In three extensive addresses delivered over the weekend, the Prefect of the Congregation for the Doctrine of the Faith, Archbishop Gerhard Muller, has offered words of great encouragement to Scotland's Catholics.
In an address to priests at Motherwell Cathedral, the Prefect encouraged them to continue to work quietly and effectively in parishes. He quoted the following passage: "The Church is, sad to say, represented on occasion by those of its members who are seen to fall dramatically, and whose misdeeds, as a result, receive enormous attention. But the Church is also that ‘entire forest’ of good men and women, their lives, their deeds unsung and, for the most part, unnoticed by the wider world, countless hundreds and thousands of them, flourishing with their own grace, their own courage: an entire forest growing up in silence.”
He added: "It is not by accident that what drew the great Scottish poet, George Mackay Brown, to become a Roman Catholic was the impressive devotion of the ordinary men and women he witnessed at Mass here in Scotland, the manifest strength of their faith in Christ’s presence in the Eucharist. Writing, on one occasion, concerning the people he saw making their way up to the altar to receive Communion, he remarked: “old blind men and beautiful young girls, youths in Air Force uniform and schoolgirls … I have never witnessed anything like it in any other Church … The Catholics have a beautiful faith, and they enter into it with all their hearts and souls.” And writing, in another place, he has this to say: "That such an institution as the Church of Rome - with all its human faults - had lasted for nearly two thousand years, while parties and factions and kingdoms had had their day and withered, seemed to me to be utterly wonderful. Some mysterious power seemed to be preserving it against the assaults and erosions of time."
Later, at a Mass in St Andrew's Cathedral the Archbishop paid tribute to Catholic teachers and students and spoke out strongly in favour of Catholic schools. He said: "The idea that Catholic Schools are dangerous because they promote segregation can be disproved by forming young people who will become model citizens, agents of unity, promoters of true human well-being - but they will only be able to do this if they are imbued with Christ, one with Him, formed by His teaching and true friends of His."
"Today then is a good day for us to look afresh at our wonderful schools. By making them places of encounter with Christ we are really serving our children, their families and our society as well. We are building for the future. So I would encourage you, in your school communities, to try to enable in every way possible that Catholic teachings are taught, that the Scriptures are read, that the Sacraments are celebrated and that the most holy Eucharist is ever present."
Finally in a landmark address at Glasgow University, the Archbishop spoke warmly of the new St Andrew's Foundation, launched last weekend. He said: “Catholic Education is acknowledged by both Church and State as a fundamental right and primary responsibility of Catholic parents - the first educators of their children. In accordance with this fundamental right, the State has the duty and responsibility to facilitate the wishes of Catholic parents to educate their children according to their desire to pass on their faith to their children...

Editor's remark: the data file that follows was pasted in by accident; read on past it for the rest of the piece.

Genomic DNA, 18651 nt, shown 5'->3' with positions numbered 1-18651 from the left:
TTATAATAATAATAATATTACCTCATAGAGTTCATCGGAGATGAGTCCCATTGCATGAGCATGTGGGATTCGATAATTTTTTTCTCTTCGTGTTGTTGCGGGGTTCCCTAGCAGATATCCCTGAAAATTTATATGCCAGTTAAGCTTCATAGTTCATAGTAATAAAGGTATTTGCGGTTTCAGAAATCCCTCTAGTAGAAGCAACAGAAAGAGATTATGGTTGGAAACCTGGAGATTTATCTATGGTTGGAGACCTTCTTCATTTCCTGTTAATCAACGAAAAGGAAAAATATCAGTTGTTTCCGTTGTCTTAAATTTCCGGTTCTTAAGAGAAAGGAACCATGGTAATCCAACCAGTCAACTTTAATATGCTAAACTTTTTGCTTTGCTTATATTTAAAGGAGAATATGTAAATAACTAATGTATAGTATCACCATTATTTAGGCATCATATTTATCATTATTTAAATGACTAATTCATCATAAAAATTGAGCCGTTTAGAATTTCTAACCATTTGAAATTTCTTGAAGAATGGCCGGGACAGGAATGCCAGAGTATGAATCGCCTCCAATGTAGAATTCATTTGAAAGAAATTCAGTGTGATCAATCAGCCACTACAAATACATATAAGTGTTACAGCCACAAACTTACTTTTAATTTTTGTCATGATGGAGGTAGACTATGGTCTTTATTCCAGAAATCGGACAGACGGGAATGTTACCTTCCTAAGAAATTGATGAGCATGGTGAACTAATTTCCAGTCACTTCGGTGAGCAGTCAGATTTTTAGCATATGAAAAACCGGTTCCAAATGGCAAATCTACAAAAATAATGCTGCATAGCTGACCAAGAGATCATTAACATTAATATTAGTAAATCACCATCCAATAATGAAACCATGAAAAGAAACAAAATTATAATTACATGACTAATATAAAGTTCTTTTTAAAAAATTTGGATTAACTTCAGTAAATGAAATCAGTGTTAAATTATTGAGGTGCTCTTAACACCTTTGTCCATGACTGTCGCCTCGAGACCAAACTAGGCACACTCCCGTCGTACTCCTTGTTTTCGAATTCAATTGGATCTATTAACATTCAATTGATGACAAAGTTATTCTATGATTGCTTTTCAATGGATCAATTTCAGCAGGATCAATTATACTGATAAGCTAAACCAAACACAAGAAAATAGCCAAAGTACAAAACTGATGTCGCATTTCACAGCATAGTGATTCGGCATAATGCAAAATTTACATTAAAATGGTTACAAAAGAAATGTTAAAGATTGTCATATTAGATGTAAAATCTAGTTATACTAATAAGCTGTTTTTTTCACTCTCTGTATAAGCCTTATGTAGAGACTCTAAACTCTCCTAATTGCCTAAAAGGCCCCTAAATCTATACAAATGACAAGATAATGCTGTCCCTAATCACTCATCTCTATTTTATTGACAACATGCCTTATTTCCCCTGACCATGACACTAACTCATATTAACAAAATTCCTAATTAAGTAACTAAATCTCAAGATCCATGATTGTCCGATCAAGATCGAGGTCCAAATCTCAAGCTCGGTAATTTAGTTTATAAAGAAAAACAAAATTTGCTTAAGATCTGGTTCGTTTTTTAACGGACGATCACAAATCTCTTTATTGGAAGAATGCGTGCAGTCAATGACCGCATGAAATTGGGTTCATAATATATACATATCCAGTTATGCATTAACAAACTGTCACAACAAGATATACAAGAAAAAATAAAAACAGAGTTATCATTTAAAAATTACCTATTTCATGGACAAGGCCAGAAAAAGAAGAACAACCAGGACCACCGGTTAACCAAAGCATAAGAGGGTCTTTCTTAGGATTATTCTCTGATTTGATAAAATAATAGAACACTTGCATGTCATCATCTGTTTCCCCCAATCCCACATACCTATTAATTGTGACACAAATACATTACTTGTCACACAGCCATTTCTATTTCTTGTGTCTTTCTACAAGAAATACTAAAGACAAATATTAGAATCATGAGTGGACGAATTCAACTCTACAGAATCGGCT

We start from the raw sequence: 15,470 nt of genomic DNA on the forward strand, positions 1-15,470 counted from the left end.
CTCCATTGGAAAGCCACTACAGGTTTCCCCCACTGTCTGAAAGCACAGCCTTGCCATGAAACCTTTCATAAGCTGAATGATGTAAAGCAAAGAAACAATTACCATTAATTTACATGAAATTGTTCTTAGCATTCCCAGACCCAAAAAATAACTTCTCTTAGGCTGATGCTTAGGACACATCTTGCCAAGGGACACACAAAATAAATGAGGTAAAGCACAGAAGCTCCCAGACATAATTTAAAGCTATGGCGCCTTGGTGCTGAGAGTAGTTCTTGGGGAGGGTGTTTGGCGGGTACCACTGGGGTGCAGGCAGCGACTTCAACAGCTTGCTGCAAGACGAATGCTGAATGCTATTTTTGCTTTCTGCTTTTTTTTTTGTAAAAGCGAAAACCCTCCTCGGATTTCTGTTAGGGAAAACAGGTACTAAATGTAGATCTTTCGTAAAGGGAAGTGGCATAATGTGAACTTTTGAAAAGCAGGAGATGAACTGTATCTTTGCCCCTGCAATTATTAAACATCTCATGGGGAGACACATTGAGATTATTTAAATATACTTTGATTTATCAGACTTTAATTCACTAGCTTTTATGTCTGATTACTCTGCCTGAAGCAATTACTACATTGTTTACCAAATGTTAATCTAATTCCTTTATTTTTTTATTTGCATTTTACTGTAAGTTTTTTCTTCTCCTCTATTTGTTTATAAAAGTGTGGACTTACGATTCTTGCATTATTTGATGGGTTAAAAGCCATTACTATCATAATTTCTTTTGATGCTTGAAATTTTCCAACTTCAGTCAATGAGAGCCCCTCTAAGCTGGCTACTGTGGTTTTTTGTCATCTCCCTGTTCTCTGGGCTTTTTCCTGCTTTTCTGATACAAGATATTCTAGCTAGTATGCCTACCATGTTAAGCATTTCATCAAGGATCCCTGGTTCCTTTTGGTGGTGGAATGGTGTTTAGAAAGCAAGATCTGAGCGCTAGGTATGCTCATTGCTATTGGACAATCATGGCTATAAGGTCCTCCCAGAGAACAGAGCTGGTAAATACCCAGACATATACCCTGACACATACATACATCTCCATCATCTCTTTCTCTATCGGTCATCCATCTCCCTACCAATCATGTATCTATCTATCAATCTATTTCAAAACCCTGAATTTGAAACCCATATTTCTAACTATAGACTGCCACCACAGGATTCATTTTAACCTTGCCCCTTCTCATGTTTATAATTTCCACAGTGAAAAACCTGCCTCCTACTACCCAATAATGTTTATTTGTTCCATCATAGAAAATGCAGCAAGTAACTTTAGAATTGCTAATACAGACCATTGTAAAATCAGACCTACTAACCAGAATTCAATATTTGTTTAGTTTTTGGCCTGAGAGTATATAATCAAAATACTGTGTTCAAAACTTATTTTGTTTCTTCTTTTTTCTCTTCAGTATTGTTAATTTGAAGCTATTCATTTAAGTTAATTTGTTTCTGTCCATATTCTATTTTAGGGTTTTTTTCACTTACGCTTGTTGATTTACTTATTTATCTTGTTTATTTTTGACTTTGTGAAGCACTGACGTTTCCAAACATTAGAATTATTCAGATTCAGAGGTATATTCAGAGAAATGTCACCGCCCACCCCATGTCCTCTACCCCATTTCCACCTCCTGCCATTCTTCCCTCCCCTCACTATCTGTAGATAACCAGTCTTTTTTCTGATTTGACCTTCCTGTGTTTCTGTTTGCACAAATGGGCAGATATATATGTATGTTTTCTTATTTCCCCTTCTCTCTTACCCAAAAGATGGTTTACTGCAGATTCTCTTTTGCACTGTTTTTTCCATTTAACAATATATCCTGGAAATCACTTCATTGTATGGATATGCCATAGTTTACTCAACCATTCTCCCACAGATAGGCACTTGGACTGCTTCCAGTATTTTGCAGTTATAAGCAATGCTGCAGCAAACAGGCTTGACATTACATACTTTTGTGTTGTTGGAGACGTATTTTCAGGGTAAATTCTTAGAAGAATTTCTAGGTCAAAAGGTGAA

"In the midst of so many diverse and at times bewildering versions of educational aims and processes, the Church has a rich and vital vision to proclaim. At its heart is an ideal of the person as called to love and friendship - with God and with fellow humans as bearing his image. Catholic education is an expression of a Catholic culture that is ever drawing upon the richness of its Tradition and the cultures of the ages, ever seeking to renew and re-state itself, and always conscious that it does so within the pedagogical mission of God himself in the world. It is a vision that needs to be heard in the world as the Church seeks to serve the world that God loves."
Pope Francis's message to the priests and people of Scotland
Pope Francis has sent an encouraging message to the priests and people of Scotland which was delivered by Archbishop Muller at the launch of the St Andrew's Foundation. The text of the message is as follows:
The Most Reverend Gerhard Ludwig Müller
Congregation for the Doctrine of the Faith
His Holiness Pope Francis was pleased to learn that you are to journey to Scotland for the Cardinal Winning Lecture at Glasgow University, and a meeting with the Catholic clergy.
Just as his beloved predecessor, Benedict XVI, strongly advocated Catholic education in Scotland during Mass in Glasgow in 2010, Pope Francis is happy to add his voice in support of Catholic education in the country. He asks you to convey his greetings to Catholic teachers and to those preparing them at Glasgow University, and his good wishes for the success of the Saint Andrew’s Foundation for Catholic teacher education. He sincerely hopes that the initiative will help promote and improve the quality of instruction - formal, catechetical and above all spiritual - given to future educators in the country’s Catholic schools.
In particular, His Holiness asks you to greet warmly all the Catholics of Scotland, especially the priests whom you will meet during your visit. Aware of recent challenges and of the crosses they have patiently borne, His Holiness earnestly prays for a renewal among them of truth, mutual pardon and charity through fidelity to the gospel message of conversion, for the good of all Scotland’s Catholics.
Invoking the intercession of Saint Andrew and Saint Margaret, the Holy Father willingly imparts his Apostolic Blessing as a pledge of courage and strength in the Lord.
Yours sincerely in Christ,
Tarcisio Cardinal Bertone